Ashes were recovered from chemical analysis, 100 mg of the sample were weighed and recovering with 5 mL of HCl 6M. Then it was diluted until 100 mL with deionized water. Samples were run in triplicate. Samples were analyzed using an atomic absorption spectrophotometer (VARIAN-AA240FS). In this case, sodium (Na), potassium (K), magnesium (Mg) and calcium (Ca), manganese (Mn), cooper (Cu), iron (Fe) and zinc (Zn) were determined.

2.4. Functional Properties
2.4.1. Water-Holding Capacity (WHC)

Tenmilliliters of distilled water were added to 500 mg of dried powdered samples in a 50 mL centrifuge tube. The samples was stirred and left, at room temperature, for 18 h. After centrifugation at 3000g for 20 min, supernatant was discarded and the residue was weighted [10]. Results were expresses as g of water/ g dry base.


2.4.2. Swelling Capacity (SC)

The dried powder sample (500 mg) was weighed in a 10 mL measuring cylinder (0.1 mL graduations), then was added 10 mL of distilled water. Total volume (mL) occupied by the sample was measured. After that, it was gently stirred to eliminate trapped air bubbles and left on a level surface, at room temperature, 24h to settle the sample [12]. The volume (mL) occupied by sample was measured and SC and expressed as mL of water/ g of dry base.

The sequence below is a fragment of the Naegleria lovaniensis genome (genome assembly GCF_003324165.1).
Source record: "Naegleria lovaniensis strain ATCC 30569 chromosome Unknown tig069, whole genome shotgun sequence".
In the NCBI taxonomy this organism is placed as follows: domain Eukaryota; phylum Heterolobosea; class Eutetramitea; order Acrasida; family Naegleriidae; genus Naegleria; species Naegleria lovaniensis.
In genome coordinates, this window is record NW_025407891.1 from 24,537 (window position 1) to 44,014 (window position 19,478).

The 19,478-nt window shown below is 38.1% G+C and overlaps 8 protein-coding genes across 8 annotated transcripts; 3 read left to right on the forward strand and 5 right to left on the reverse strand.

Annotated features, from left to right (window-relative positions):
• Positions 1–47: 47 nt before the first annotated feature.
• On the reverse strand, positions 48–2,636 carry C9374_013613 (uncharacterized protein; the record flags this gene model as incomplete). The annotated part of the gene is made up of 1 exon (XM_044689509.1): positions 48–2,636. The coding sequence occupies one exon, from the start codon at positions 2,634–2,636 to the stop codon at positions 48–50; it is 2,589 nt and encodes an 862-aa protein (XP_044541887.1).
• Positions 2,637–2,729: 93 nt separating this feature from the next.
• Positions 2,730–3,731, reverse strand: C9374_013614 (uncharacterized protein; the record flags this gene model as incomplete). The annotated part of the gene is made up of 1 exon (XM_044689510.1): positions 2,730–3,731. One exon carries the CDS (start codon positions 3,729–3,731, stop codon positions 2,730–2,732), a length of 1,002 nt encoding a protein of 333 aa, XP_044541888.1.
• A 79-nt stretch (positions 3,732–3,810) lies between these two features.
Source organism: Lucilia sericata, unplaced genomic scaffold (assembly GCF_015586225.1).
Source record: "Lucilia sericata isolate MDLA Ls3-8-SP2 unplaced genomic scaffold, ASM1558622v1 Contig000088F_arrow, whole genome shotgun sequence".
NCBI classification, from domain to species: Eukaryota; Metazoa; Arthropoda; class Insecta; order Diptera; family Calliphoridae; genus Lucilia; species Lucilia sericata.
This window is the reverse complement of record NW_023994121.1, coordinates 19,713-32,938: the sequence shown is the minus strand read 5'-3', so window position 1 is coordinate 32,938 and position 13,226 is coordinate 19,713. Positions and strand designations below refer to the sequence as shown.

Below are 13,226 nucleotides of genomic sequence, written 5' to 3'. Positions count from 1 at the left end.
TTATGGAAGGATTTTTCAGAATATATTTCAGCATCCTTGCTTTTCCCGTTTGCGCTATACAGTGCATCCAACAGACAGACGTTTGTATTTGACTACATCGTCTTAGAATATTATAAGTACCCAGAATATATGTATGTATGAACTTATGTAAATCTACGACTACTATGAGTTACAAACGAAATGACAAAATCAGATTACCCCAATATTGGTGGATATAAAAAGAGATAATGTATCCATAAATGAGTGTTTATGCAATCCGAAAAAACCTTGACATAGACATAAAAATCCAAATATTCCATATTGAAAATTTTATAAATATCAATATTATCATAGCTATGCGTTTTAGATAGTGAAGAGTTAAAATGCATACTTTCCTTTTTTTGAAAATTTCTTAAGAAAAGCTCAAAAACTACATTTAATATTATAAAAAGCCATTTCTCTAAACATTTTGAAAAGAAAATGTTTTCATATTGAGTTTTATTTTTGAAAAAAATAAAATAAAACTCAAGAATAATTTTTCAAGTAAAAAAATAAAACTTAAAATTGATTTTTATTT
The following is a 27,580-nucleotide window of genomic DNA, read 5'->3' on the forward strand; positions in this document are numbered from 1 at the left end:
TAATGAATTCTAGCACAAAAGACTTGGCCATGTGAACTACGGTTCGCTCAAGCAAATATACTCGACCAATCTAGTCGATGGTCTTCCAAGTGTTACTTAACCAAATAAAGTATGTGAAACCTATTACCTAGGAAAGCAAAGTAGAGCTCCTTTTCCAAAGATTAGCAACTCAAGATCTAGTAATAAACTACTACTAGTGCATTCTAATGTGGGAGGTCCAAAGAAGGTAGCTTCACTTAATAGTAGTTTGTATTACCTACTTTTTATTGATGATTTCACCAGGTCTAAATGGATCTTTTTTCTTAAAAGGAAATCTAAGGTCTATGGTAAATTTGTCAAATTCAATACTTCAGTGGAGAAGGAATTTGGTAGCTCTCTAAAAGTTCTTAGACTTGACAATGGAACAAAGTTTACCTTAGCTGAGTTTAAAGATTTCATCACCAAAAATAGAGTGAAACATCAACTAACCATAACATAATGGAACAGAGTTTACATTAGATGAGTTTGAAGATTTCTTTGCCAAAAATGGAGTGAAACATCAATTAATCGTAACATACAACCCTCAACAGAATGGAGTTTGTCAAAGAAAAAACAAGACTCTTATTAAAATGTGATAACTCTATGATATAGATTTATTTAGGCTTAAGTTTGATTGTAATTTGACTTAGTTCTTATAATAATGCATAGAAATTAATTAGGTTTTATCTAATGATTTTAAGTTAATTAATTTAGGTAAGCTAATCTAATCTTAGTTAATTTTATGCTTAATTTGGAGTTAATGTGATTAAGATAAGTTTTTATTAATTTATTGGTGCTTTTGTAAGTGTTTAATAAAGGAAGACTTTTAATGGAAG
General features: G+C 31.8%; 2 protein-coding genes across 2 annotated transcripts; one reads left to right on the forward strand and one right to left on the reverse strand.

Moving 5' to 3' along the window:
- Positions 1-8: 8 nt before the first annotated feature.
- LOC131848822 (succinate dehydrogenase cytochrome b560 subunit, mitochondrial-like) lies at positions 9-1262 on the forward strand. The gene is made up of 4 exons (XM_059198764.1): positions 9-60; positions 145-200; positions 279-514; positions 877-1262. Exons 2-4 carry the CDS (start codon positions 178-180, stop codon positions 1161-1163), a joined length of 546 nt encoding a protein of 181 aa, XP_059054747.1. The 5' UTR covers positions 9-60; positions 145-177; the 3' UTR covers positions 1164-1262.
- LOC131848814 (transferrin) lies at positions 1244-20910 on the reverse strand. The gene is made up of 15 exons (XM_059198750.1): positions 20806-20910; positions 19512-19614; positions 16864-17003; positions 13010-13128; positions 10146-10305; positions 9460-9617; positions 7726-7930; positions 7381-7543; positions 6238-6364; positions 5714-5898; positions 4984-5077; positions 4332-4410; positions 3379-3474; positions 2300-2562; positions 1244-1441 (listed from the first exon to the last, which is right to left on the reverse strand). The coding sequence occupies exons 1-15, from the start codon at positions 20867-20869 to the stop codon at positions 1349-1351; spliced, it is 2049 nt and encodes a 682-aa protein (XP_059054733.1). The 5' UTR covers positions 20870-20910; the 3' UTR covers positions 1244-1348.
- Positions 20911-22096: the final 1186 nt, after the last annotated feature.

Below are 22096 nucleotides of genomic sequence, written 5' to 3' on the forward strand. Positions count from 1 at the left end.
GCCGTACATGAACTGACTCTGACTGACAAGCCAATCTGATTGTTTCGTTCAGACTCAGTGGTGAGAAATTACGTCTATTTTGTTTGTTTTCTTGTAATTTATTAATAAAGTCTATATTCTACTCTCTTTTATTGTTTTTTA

2.4.3. Oil-Holding Capacity (OHC)

Tenmilliliters of commercial virgin olive oil (0.5°) was added to 500 mg of dried powder samples in a 50 mL centrifuge tube. Sample was stirred and left, at room temperature, for 18h. After centrifugation at 3000g for 20 min, supernatant was discarded and residue was weighted [10]. Results were expressed as g of olive oil/ g dry base.


2.4.4. Organic Molecule Adsorption Capacity (OMAC)

In centrifuge tubes (50 mL) were weighed 500 mg of each sample, were added 10 mL of commercial sunflower oil and manually shaken for 10 min. After 24 h, at room temperature, without movement samples were centrifuged (3000g) for 10 min, supernatant was removed immediately and pellet was weighed (g) [10].Results were expressed as mL/ g dry base.


2.4.5. Cation Exchange Capacity (CEC)

In centrifuge tubes (50 mL) were placed 2g of the sample in an excess of 2 N hydrochloric acid (20mL), after 24h, at room temperature, hydrochloric acid was removed by filtration and was added a saturated solution of chloride sodium and washed with distilled water. H+ ions captured by the sample were determined by titration with NaOH 0.5 M, reporting the result in milliequivalents of H + / g sample [23].


2.4.6. Emulsifying Activity (EA) and Emulsion Stability (ES)